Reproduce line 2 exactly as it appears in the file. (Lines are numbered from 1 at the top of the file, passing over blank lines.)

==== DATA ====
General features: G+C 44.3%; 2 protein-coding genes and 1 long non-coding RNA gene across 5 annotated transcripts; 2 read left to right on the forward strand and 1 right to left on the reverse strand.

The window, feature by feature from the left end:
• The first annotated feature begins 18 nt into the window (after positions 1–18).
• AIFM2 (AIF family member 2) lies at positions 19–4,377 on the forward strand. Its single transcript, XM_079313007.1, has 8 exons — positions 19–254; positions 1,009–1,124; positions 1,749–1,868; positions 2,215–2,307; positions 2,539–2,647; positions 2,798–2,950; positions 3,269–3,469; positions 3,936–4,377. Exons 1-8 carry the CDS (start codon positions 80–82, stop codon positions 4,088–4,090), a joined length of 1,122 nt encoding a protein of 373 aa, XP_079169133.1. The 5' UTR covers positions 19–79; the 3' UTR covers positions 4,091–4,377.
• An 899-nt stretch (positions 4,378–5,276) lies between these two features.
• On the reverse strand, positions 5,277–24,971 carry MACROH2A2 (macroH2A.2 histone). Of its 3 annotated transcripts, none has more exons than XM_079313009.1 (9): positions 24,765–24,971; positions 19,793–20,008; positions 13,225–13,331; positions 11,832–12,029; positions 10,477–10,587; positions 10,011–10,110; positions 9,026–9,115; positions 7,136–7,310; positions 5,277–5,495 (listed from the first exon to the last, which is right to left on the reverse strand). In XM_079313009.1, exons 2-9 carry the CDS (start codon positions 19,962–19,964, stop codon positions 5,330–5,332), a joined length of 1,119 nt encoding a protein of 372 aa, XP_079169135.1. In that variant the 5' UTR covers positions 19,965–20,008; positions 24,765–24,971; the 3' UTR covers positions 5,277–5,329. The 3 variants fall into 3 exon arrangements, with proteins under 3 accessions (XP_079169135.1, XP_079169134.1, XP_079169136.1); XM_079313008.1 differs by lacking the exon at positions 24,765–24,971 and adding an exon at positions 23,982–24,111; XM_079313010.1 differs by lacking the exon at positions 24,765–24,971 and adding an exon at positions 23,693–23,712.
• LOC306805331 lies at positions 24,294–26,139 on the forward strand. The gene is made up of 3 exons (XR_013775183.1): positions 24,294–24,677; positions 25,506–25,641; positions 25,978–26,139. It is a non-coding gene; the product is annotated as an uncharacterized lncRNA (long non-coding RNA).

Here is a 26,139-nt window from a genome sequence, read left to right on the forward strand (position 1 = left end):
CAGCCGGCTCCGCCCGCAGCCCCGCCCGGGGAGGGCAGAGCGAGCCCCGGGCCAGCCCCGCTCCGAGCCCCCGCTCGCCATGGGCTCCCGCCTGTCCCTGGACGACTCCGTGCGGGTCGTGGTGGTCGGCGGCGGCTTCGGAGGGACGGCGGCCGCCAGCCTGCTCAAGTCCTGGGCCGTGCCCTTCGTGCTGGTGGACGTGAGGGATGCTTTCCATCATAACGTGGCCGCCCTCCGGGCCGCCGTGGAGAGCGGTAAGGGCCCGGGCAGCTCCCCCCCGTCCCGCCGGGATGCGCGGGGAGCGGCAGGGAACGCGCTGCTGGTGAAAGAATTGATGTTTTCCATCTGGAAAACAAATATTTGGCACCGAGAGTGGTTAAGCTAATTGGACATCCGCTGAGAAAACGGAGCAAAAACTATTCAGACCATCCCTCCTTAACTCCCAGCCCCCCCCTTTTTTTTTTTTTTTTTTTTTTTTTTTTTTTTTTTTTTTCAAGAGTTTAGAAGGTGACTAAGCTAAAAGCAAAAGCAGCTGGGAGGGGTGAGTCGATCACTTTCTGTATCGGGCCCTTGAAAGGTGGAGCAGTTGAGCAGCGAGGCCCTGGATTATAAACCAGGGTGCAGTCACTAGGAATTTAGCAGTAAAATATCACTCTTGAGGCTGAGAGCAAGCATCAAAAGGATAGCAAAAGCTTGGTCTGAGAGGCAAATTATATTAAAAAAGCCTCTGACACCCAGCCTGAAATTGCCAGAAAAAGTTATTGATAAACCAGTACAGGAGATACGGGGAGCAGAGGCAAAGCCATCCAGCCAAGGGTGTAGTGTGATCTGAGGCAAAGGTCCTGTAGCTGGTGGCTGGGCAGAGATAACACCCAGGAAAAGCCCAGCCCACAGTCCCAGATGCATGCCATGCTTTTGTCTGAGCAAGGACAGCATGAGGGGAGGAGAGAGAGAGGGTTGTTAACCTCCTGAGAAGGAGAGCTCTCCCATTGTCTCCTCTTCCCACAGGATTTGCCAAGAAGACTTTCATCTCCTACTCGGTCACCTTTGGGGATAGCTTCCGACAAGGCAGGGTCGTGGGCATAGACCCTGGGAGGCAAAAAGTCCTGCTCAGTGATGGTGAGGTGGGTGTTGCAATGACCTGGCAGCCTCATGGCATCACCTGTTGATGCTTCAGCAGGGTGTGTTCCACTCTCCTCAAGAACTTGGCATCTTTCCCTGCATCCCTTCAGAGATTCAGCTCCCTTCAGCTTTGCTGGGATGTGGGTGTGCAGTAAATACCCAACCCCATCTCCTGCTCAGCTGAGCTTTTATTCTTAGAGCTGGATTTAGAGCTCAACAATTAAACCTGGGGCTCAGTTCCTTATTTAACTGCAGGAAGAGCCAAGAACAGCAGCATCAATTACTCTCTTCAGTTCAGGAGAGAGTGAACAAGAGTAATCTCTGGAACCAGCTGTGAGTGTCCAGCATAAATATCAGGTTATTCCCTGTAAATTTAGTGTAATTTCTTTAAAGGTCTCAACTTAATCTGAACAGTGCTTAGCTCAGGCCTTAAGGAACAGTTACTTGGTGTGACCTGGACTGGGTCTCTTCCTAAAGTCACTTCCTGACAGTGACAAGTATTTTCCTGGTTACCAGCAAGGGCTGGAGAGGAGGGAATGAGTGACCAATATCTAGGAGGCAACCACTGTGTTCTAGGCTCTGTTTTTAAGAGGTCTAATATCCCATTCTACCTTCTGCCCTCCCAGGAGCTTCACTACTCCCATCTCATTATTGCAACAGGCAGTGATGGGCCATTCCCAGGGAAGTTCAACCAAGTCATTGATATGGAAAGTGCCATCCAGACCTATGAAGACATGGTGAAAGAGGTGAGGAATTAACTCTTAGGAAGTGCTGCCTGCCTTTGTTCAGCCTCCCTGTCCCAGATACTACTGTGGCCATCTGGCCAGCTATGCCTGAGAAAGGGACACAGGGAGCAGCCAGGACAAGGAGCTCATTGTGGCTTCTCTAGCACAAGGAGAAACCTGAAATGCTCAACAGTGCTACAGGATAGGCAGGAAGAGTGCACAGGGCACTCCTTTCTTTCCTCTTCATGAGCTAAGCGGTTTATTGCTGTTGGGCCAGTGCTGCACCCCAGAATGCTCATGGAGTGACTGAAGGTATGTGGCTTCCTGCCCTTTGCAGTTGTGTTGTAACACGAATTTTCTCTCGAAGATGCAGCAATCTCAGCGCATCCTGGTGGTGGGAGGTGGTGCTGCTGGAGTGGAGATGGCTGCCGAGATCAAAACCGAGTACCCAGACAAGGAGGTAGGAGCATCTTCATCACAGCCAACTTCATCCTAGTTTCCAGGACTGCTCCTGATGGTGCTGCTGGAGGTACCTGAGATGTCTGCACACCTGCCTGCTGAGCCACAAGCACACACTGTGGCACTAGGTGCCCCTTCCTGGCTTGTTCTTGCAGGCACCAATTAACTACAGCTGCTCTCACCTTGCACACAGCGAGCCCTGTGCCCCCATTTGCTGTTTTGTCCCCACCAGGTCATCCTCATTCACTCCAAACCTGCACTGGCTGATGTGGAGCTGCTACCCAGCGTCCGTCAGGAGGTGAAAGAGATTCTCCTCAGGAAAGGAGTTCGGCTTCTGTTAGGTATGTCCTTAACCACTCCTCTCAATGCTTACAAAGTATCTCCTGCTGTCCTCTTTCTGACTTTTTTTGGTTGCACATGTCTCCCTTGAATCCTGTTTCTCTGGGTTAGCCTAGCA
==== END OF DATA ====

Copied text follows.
The window, feature by feature from the left end: